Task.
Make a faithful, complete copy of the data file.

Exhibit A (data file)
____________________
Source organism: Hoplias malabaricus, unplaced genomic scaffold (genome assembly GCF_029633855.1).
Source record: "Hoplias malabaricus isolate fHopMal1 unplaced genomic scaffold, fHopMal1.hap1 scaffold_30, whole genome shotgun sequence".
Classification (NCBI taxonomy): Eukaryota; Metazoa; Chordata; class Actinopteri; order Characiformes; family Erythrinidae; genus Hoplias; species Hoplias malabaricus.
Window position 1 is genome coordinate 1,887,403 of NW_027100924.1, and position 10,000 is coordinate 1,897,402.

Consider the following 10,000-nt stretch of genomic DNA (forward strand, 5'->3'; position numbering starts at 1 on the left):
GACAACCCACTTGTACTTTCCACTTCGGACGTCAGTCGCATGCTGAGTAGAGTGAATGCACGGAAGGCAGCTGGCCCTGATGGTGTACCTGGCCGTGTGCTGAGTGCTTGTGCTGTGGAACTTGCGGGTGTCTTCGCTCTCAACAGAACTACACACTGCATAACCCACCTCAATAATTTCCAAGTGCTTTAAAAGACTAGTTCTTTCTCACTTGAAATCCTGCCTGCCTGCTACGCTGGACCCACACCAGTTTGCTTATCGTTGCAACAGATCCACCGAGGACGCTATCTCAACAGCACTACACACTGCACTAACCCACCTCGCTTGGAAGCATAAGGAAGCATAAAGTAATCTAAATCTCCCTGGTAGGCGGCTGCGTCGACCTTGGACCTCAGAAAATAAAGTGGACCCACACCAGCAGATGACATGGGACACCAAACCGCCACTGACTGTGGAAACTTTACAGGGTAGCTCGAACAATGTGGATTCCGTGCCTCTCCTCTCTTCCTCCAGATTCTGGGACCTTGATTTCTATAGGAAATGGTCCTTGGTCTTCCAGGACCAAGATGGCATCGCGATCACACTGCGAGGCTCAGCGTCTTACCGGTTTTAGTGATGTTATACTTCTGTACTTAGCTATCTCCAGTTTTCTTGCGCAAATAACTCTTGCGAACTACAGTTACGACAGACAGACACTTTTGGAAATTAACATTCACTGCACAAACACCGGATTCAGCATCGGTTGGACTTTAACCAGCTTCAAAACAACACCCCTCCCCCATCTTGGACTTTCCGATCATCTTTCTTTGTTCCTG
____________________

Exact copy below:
Source organism: Hoplias malabaricus, unplaced genomic scaffold (genome assembly GCF_029633855.1).
Source record: "Hoplias malabaricus isolate fHopMal1 unplaced genomic scaffold, fHopMal1.hap1 scaffold_30, whole genome shotgun sequence".
Classification (NCBI taxonomy): Eukaryota; Metazoa; Chordata; class Actinopteri; order Characiformes; family Erythrinidae; genus Hoplias; species Hoplias malabaricus.
Window position 1 is genome coordinate 1,887,403 of NW_027100924.1, and position 10,000 is coordinate 1,897,402.

Consider the following 10,000-nt stretch of genomic DNA (forward strand, 5'->3'; position numbering starts at 1 on the left):
GACAACCCACTTGTACTTTCCACTTCGGACGTCAGTCGCATGCTGAGTAGAGTGAATGCACGGAAGGCAGCTGGCCCTGATGGTGTACCTGGCCGTGTGCTGAGTGCTTGTGCTGTGGAACTTGCGGGTGTCTTCGCTCTCAACAGAACTACACACTGCATAACCCACCTCAATAATTTCCAAGTGCTTTAAAAGACTAGTTCTTTCTCACTTGAAATCCTGCCTGCCTGCTACGCTGGACCCACACCAGTTTGCTTATCGTTGCAACAGATCCACCGAGGACGCTATCTCAACAGCACTACACACTGCACTAACCCACCTCGCTTGGAAGCATAAGGAAGCATAAAGTAATCTAAATCTCCCTGGTAGGCGGCTGCGTCGACCTTGGACCTCAGAAAATAAAGTGGACCCACACCAGCAGATGACATGGGACACCAAACCGCCACTGACTGTGGAAACTTTACAGGGTAGCTCGAACAATGTGGATTCCGTGCCTCTCCTCTCTTCCTCCAGATTCTGGGACCTTGATTTCTATAGGAAATGGTCCTTGGTCTTCCAGGACCAAGATGGCATCGCGATCACACTGCGAGGCTCAGCGTCTTACCGGTTTTAGTGATGTTATACTTCTGTACTTAGCTATCTCCAGTTTTCTTGCGCAAATAACTCTTGCGAACTACAGTTACGACAGACAGACACTTTTGGAAATTAACATTCACTGCACAAACACCGGATTCAGCATCGGTTGGACTTTAACCAGCTTCAAAACAACACCCCTCCCCCATCTTGGACTTTCCGATCATCTTTCTTTGTTCCTG